3.Capture Abstract Images of Trees

Gold_II
Photo by Oleg Afonin

While horizontal panning is usually ideal for landscapes, if you have a series of vertical objects – like trees or blades of grass, you may want to give vertical panning a try. Similar to the horizontal technique, vertical panning can leave you with images that look similar to paintings. This technique can help to lengthen objects, blurring them together for a wonderful masterpiece.

How to do it: For vertical panning, it’s usually best to use shutter priority mode and manual focus. In most cases, you’ll want to choose a shutter speed that’s around 1.5 to 2 seconds. Depending on the light, you may need to use a small aperture to allow for longer exposures. Start by focusing on an area at the base of the trees – or stalks of grass, and then slowly pan the camera up, releasing the shutter, stopping once you reach the top of the tree line.

4.Create Blurred Circular Images

Spinning Around...
Photo by Paul Tomlin

Circular panning is a fun way to create eye-catching, circular images. This technique can be used to photograph a canopy of trees from the forest floor, or to capture a unique image that features a circular melding of colors. This is an especially good technique to use anytime you have great color contrast and light.

How to do it: Circular panning involves finding a focal point and rotating the camera slowly, twisting it from vertical to horizontal. For a unique spin on circular panning, you could also try zoom panning. This involves switching your camera to manual focus and twisting the lens, instead of rotating the camera. Rather than a circular blur, this technique will create more of a starburst effect, where movement seems to emanate from the center of the image.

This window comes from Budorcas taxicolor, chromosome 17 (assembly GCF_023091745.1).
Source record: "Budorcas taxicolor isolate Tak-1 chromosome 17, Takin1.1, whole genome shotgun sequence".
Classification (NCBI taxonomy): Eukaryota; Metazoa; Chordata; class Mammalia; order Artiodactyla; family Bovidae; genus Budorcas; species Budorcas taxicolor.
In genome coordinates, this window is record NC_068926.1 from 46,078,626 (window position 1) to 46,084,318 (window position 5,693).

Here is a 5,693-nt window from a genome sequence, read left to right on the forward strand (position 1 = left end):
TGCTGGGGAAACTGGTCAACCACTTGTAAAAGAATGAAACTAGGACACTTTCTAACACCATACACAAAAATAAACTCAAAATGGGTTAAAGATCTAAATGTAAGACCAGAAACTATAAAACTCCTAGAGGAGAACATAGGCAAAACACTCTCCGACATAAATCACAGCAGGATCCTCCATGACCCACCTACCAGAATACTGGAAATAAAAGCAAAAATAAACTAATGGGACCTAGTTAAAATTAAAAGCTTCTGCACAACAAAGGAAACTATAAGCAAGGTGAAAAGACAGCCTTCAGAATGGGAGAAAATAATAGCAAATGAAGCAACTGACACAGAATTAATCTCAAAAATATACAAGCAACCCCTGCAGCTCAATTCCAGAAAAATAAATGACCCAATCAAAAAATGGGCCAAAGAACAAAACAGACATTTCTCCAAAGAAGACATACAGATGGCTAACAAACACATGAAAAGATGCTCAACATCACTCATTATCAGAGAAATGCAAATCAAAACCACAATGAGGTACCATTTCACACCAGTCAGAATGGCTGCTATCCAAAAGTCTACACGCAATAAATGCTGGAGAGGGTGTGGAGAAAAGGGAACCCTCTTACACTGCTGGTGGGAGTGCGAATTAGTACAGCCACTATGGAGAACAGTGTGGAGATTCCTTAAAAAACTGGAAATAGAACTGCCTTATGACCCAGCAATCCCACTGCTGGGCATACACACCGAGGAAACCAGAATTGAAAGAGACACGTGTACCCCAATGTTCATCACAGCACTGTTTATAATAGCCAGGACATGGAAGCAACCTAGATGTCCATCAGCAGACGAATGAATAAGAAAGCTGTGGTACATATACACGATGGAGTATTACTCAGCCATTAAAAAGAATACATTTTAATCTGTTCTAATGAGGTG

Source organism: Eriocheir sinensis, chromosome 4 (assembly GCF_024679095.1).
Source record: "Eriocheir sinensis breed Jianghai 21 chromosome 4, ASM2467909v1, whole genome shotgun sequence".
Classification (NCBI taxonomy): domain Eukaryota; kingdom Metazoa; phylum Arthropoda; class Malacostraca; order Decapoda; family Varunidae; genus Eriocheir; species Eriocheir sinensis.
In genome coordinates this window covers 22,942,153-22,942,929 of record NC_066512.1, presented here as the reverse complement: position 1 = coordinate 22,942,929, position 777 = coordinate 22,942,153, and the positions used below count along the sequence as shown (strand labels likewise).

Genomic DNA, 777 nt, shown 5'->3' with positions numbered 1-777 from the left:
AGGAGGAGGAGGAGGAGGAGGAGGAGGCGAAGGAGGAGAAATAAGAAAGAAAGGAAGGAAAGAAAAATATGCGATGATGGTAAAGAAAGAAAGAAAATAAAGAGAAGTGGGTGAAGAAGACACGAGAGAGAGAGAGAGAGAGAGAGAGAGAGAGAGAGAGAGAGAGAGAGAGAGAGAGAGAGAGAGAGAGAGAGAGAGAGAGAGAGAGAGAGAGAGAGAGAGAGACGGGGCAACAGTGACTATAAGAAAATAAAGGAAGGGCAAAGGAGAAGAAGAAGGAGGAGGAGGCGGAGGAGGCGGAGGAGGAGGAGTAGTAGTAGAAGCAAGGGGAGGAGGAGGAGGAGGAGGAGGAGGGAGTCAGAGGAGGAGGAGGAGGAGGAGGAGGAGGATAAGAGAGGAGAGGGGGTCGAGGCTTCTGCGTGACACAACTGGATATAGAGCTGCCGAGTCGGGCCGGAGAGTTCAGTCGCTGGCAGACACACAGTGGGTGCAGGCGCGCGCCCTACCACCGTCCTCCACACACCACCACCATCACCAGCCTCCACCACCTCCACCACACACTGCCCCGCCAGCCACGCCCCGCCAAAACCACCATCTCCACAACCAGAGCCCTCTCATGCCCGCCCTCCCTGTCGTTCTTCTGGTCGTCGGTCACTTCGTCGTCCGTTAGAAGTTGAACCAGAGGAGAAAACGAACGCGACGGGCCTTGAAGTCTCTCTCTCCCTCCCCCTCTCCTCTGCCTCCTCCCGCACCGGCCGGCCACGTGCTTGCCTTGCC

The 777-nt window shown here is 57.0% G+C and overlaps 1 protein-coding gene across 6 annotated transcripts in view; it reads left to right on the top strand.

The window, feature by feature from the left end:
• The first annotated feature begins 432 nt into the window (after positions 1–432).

5.Capture Abstract Waves

Sunset Wave
Photo by Hamed Saber

Have you ever tried panning a wave? Panned waves can make for some breathtaking, abstract images – with artistic flair.

How to do it: To get started, you’ll want to position yourself so that you can shoot the waves at an angle, rather than straight on, to capture the curl of the wave just before it breaks. For your camera settings, use a slow shutter speed – usually around 1/30 to 1/2 seconds – the slower the shutter speed, the more abstract the image will be. Then, find a wave to focus on and track it while it rolls in, releasing the shutter just before it breaks on the shore. If you get the opportunity, you may want to try panning some birds in flight against the backdrop of the waves, another excellent photo opportunity. For great results, consider shooting waves when the light is at its best, usually morning and early evening.

If you feel like you’re stuck in a creative rut, why not give panning a try? It may take some practice to get the hang of, but it’s not as difficult as it looks and you should be able to pick it up fairly quickly. With a little bit of practice, you’ll soon have this technique mastered, and will be able to use it to capture some unique and exciting images.

Have you done panning or intentional camera blur? We’d love to hear your tips, or see your results in the comments below!